Saturday, April 16, 2022

Wilmette Notes: Curiosities

     When Caren Jeskey first started sharing her perspective with us from the wilds of Texas, I savored her blending of physical and inner worlds as she wandered Austin, the meshing of her own thoughts with the unusual people she encountered. I worried her return home to to the greater Chicago metroplex would dampen her spirit, but that didn't happen. Today's Saturday report finds her in top form:

By Caren Jeskey

     The Loch Ness of Lake Michigan emerged from the water on a secluded strip of the beach near Plaza del Lago. I’d been hiding out, collecting sea glass and smooth stones that the recent mini-icebergs had pushed into the sand for us to find. I decided Loch Ness man was weird, so I decided not to make eye contact. (Because I’m not weird at all). 
     He was covered from head to toe in waterproof rubber gear. He clutched a long handle attached to a circular, beeping robot that had been helping him find treasures in the bottom of the sea. I’m not sure why I thought he was so strange. My brother John was once obsessed with his metal detector and often went on excursions that unearthed jewelry, aged coins, and bottle caps. Before him, my Grandpa Carl did the same.
     That’s probably also where John got his love for structural engineering and tinkering — his Grandpa. Carl worked for the railroad. He could take a broken radio apart, fix it, and put it back together in perfectly working order. I did not inherit this gift.
     I know this because I once had a little TV with a built-in VHS player that I bought for 80 bucks at Sears on Lawrence, and carried home on the bus. A videotape I’d borrowed from the Harold Washington Library, Sky Above Mud Beneath — a 1961 movie that is a must watch — was thoroughly stuck in the machine. I decided, “well, I’m Carl’s granddaughter. I’ve got this.” A couple dozen tiny screws later, I’d gotten the tape out in one piece and I set off to put the contraption back together. This was the days of flip phones, and if I’d been smarter I’d have snapped photos along the way, but I was overly confident. There would be no getting it back together again. The poor TV, guts hanging out, was banished to the alley. I placed it on top of the cans, hoping someone who knew what to do might find it.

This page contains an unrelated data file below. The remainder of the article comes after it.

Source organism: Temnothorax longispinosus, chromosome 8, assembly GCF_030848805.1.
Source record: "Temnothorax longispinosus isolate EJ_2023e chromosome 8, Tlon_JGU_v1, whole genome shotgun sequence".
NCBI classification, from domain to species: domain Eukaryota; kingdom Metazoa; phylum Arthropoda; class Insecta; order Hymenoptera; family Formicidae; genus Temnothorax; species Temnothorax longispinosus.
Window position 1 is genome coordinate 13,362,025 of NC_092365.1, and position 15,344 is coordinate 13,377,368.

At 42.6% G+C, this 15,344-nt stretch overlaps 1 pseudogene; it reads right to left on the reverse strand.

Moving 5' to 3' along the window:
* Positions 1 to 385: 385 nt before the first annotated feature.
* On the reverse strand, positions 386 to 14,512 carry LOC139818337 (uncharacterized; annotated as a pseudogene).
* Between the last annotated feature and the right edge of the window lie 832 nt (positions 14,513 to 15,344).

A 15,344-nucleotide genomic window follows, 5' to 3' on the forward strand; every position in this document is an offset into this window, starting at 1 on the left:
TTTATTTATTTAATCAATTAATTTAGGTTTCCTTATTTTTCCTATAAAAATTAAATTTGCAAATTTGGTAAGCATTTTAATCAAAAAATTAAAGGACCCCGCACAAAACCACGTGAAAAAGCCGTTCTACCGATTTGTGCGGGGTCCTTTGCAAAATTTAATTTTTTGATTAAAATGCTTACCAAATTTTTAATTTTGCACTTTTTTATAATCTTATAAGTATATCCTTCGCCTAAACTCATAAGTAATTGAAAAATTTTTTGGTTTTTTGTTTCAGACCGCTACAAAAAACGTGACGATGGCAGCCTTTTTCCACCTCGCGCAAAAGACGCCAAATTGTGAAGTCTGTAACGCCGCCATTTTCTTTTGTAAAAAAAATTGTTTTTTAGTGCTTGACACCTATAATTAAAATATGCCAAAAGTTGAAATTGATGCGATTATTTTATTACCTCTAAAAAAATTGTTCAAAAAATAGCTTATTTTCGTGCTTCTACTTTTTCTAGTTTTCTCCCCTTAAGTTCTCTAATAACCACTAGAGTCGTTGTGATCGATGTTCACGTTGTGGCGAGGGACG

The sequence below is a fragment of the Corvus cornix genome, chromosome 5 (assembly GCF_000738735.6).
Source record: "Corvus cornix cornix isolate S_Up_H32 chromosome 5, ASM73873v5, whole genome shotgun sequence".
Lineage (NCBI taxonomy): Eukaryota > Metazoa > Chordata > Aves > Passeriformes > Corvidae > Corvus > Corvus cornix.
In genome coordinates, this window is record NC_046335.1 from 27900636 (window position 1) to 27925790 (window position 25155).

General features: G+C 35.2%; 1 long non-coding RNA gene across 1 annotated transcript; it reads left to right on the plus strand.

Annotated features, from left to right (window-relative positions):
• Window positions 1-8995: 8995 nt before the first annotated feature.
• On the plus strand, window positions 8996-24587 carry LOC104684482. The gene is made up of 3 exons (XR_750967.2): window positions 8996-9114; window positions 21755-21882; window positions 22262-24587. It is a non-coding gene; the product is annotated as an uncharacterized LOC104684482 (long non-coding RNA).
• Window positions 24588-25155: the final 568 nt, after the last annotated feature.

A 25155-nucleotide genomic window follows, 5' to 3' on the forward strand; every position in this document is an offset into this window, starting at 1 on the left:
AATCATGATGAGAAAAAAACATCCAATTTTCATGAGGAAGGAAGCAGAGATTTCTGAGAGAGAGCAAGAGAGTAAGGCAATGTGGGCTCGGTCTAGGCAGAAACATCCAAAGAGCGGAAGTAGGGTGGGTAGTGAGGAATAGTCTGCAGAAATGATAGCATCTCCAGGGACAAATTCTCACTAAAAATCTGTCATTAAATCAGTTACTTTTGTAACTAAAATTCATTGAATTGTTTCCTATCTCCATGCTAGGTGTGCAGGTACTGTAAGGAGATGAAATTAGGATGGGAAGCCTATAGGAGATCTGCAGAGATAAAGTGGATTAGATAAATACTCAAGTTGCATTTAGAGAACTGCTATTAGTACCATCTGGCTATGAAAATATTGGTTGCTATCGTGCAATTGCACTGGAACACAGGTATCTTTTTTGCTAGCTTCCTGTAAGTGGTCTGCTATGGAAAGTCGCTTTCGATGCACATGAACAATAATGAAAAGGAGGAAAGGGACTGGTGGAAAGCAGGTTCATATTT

As a teen, my brother John — 8 years my senior — had intricate maps of fast rail systems around the world taped to his bedroom wall. He’d mail off requests, and tubes from far away places like Japan would arrive on our Rogers Park doorstep. Since then, John has helped build an apartment building on Sheridan Road, a tunnel through a mountain for bikers in Northern California, and the Los Angeles subway system.
     On my recent beach day, I busied myself in finding my own treasures. When it was time to head back home, rocks weighing down my backpack, I climbed up a mountain of sand and giant chunks of concrete toward Sheridan Road. I could have trekked back to the legitimate exit point at Elmwood Dunes, but I am a fan of shortcuts.